VIENNA, Austria - I wake up for a full day of music making in beautiful, sunny Vienna. I am one of 26 performers here with the University of Illinois Chamber Singers.
We head to St. Michael’s Church for a dress rehearsal for our concert - “Choral Bridges.” We will perform tonight with the Webern Kammerchor, the chamber choir of the Vienna School of Music. This choir came to Illinois to perform with us last year, and invited us to Vienna to perform with them this summer. I say “hi” to my friends in the choir and chat for a bit, and then the rehearsal starts.
Singing early in the morning is not usually easy, but we share some laughs during vocal warmups as we try (and fail) to pronounce German tongue twisters to improve our diction.
Once the rehearsal begins, I bask in the great acoustics of this church. The sound makes me feel like I am finally living everything I learned about in my music history classes - as though I am living in the time that Haydn composed, while singing in the church in which Mozart premiered his requiem. I can hear my voice and the voices of the choir echoing through the same church in which famous composers, singers and instrumentalists echoed their sounds. Now I cannot wait for tonight.
To pass the time before the concert, some of our Austrian friends - Jakob, Visa and Sophie - take us to a restaurant that serves schnitzel, a traditional Austrian dish. Some of this party are schnitzel experts. I try it for the first time and adore it. Now I finally know what Rodgers and Hammerstein were talking about in “My Favorite Things” from “The Sound of Music!”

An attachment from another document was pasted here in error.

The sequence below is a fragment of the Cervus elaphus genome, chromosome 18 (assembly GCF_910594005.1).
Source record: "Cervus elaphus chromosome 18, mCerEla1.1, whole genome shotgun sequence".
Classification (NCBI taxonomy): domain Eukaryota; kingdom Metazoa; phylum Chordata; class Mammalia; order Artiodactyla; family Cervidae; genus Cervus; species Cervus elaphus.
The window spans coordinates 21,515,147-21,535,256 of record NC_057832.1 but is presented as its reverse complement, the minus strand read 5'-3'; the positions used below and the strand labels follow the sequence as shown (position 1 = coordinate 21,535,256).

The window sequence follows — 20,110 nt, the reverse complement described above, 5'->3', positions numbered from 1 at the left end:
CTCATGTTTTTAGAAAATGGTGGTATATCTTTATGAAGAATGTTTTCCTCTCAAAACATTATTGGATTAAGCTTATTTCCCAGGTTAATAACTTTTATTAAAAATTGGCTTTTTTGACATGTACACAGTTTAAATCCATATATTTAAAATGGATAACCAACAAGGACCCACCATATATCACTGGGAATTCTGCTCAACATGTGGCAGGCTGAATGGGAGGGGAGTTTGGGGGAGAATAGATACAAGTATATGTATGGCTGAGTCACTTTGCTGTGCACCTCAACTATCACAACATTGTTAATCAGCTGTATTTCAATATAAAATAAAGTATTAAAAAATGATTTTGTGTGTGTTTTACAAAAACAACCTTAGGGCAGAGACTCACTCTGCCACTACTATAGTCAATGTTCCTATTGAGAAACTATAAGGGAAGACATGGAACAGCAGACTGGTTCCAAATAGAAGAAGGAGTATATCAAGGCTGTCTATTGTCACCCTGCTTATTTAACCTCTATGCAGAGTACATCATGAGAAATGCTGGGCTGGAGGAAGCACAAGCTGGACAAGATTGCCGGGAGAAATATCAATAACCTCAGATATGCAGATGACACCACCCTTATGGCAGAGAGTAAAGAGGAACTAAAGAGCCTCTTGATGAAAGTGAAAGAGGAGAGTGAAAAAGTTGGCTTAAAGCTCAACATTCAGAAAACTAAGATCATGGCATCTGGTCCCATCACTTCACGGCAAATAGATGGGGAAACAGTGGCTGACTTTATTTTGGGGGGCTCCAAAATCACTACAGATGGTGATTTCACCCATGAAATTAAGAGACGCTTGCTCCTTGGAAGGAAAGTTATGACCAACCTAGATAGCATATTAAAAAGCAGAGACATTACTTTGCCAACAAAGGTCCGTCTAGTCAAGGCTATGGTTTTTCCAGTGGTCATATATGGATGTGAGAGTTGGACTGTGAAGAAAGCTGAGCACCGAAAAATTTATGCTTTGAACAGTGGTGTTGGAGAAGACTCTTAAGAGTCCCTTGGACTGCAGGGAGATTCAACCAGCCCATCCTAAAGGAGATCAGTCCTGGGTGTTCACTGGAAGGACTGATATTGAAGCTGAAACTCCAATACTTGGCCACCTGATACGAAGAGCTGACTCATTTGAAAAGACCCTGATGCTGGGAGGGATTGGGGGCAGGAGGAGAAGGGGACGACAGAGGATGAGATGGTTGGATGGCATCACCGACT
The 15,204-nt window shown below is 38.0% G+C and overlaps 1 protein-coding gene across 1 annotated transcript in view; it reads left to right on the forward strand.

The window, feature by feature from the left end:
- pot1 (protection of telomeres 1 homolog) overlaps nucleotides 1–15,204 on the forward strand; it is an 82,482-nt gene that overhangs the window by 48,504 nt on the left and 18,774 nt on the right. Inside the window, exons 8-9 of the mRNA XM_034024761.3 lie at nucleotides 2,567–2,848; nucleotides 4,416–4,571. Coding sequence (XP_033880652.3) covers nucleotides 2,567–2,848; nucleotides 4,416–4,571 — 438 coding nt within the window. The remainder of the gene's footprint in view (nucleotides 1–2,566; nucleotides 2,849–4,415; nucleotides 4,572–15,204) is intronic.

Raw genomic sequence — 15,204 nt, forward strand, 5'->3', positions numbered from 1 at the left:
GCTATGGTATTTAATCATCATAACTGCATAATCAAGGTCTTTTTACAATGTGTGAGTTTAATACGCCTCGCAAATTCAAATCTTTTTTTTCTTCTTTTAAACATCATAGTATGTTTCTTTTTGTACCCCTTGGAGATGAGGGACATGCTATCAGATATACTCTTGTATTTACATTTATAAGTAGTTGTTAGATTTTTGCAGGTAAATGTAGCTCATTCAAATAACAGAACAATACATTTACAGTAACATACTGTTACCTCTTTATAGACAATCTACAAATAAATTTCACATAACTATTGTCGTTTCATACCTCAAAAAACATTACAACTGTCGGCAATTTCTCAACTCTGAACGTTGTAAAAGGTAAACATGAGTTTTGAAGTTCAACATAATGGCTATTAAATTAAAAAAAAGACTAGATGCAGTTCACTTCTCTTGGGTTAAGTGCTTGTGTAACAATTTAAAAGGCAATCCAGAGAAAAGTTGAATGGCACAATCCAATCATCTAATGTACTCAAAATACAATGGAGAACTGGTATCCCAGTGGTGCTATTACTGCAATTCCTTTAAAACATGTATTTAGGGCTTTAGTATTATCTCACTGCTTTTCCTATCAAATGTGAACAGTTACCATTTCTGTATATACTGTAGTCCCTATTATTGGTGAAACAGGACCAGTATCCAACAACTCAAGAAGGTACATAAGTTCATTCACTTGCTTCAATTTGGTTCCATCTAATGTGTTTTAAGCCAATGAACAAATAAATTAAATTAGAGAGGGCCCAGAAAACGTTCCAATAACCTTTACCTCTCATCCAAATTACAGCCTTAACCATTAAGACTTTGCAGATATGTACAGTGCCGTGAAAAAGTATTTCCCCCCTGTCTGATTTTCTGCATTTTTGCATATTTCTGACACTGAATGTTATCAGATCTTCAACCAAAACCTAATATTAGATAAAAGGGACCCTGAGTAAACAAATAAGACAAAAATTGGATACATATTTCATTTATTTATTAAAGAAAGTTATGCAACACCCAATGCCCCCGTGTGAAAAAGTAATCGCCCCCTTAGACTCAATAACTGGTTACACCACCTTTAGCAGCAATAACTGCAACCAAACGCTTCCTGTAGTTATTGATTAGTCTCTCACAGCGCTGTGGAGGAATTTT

The evening brings the long-anticipated concert. As we line up to enter the church, I am nervous and ecstatic for my very first concert in Europe. But I can totally “Handel” it (ha ha). The first downbeat of Benjamin Britten’s “Cantata Misericordium” fills me with emotion as we sing “Beati misericordes” (blessed are the merciful).
Next, we sing Franz Joseph Haydn’s “Theresienmesse.” I dance on my toes (lightly so that the audience doesn’t see, of course) as we sing the Gloria. I feel the austere, huge sound of the closing movement, the Agnus Dei.
The concert is an unforgettable experience for me because I get to perform with my best friends in Chamber Singers and with my new friends from Vienna. The most meaningful musical experience is when we perform with people we love and who share the same passion. I wouldn’t trade the laughter, schnitzel and wonderful music for anything.